BRUSSELS (Reuters) - Europe’s highest court on Tuesday told a lower court to re-examine a long-running dispute between France, Italy and Ireland and EU competition regulators over whether millions of euros in state aid granted to the alumina sector was legal.
The European Commission, the EU executive in charge of ensuring a level playing field in the 28-country European Union, in its 2005 finding said tax exemptions given by the three authorities to the industry distorted the market.
Mineral oil used for producing alumina, used in aluminum manufacture, would normally be subject to excise duty, but has been exempt from the charge in Ireland since 1983, in Italy since 1993 and in France since 1997.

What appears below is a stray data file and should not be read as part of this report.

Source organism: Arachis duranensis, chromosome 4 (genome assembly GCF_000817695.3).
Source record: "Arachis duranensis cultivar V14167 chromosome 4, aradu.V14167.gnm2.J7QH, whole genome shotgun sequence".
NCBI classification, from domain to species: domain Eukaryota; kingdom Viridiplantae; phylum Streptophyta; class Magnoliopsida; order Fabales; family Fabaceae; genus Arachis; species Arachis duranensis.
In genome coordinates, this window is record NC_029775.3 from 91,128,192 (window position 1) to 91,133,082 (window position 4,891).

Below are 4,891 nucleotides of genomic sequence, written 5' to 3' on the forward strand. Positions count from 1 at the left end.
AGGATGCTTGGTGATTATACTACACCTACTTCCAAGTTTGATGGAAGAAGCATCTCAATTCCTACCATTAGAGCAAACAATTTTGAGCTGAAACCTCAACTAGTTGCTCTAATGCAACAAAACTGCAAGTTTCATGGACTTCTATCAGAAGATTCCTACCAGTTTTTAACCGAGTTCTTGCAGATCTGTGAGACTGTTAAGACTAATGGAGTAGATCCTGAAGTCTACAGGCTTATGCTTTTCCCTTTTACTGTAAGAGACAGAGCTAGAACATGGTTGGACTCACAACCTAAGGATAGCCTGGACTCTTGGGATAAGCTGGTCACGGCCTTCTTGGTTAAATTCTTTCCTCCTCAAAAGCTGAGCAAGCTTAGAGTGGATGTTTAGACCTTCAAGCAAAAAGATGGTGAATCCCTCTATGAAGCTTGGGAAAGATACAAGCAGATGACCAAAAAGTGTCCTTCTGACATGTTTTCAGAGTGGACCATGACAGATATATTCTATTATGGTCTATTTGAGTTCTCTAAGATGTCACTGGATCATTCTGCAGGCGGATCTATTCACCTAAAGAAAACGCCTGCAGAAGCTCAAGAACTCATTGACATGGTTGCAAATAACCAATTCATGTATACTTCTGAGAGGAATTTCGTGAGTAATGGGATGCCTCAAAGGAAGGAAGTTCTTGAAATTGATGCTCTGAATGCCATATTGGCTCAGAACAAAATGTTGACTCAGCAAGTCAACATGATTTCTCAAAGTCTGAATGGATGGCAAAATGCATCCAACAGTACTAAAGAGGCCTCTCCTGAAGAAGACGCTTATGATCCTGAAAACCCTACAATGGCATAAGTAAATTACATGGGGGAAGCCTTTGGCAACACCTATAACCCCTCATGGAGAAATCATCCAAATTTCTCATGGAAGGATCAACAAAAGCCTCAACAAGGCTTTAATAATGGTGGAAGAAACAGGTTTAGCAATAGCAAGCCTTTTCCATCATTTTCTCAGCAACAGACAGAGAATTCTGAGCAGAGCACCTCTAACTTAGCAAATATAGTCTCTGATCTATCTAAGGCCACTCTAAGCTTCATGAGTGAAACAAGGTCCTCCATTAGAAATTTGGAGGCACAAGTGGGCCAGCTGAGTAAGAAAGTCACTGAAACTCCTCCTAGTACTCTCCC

The case later went to the General Court, Europe’s second-highest, which overturned the Commission’s decision twice. The EU competition watchdog subsequently appealed to the Luxembourg-based EU Court of Justice (ECJ).
The ECJ said it could not rule “since the General Court examined only some of a number of pleas in law put forward by the parties” and referred the case back to the lower court.
The General Court will now rule on the case for the third time. Its verdicts can be appealed at the ECJ.
Although European governments can make grants of state aid when they see fit, the Commission has the final say on whether the public support conforms with EU competition rules, the ECJ said.
Reporting by Michele Sinner, writing by Barbara Lewis and Foo Yun-chee; editing by Keiron Henderson